MONDAY, Oct. 18 (HealthDay News) -- Invasive dental procedures designed to treat gum inflammation may raise the risk for heart attack and stroke, researchers say.
But the increase appears to be slight and short-term, the study team noted.
"I don't want to downplay this entirely, because we saw a genuine rise in cardiovascular risk in the period just after dental work was done among patients undergoing invasive treatment," said study co-author Liam Smeeth, a professor of clinical epidemiology at the London School of Hygiene and Tropical Medicine in England. "But the overall risk is quite small and endures for only a very brief period."
Smeeth and his colleagues published their findings in the Oct. 19 issue of the Annals of Internal Medicine.
Previous research has linked common and chronic low-grade dental infections to inflammatory processes that elevate the risk for strokes and heart attacks, the authors pointed out.
But whether treatment for those infections raises a similar risk had not been explored, said the authors who set out to study the potential link between the two.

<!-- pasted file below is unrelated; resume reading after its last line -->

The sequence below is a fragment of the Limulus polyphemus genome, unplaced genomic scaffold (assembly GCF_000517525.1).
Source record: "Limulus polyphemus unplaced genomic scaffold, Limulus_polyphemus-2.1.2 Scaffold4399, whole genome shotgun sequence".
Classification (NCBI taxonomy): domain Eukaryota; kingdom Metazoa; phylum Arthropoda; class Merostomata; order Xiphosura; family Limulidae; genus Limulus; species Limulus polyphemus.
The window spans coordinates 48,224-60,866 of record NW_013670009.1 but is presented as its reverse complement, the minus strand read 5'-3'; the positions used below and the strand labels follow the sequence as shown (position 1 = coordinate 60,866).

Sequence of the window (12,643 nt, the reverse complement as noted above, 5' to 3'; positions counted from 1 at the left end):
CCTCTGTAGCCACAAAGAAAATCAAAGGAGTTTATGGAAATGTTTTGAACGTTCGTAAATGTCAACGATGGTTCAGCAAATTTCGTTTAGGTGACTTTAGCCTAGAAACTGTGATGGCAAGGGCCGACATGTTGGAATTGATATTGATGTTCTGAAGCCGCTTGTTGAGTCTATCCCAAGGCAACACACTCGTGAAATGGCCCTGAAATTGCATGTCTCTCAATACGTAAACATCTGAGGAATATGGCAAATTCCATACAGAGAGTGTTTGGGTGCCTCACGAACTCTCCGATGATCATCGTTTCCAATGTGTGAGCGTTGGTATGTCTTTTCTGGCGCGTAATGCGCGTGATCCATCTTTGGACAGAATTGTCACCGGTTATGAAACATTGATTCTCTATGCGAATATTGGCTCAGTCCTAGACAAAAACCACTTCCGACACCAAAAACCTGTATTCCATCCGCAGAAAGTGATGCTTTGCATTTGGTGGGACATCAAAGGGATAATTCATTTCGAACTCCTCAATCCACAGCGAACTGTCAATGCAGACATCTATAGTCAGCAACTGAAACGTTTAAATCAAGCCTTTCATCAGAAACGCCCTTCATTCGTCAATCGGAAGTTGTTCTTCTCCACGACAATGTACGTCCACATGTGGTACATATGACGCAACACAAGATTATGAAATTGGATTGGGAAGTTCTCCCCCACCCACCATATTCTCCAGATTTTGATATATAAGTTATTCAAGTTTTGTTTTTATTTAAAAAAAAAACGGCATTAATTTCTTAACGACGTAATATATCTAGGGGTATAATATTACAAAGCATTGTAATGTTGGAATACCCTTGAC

The team analyzed U.S. Medicaid records for nearly 1,200 patients who had undergone invasive dental treatments and had also experienced a stroke or a heart attack between 2002 and 2006.
The patients' median age was 67, and invasive dental procedures were characterized as those with the potential to cause an inflammatory response, such as periodontal therapy and tooth extractions.
Nearly three-quarters of the patients had undergone a single dental procedure, nearly all of them (89 percent) tooth extractions. About one-quarter had had two to four dental treatments, with 57 days, on average, between each procedure.
About 4 percent of the patients died during hospitalization.
Even after taking into consideration a history of diabetes, high blood pressure and/or co
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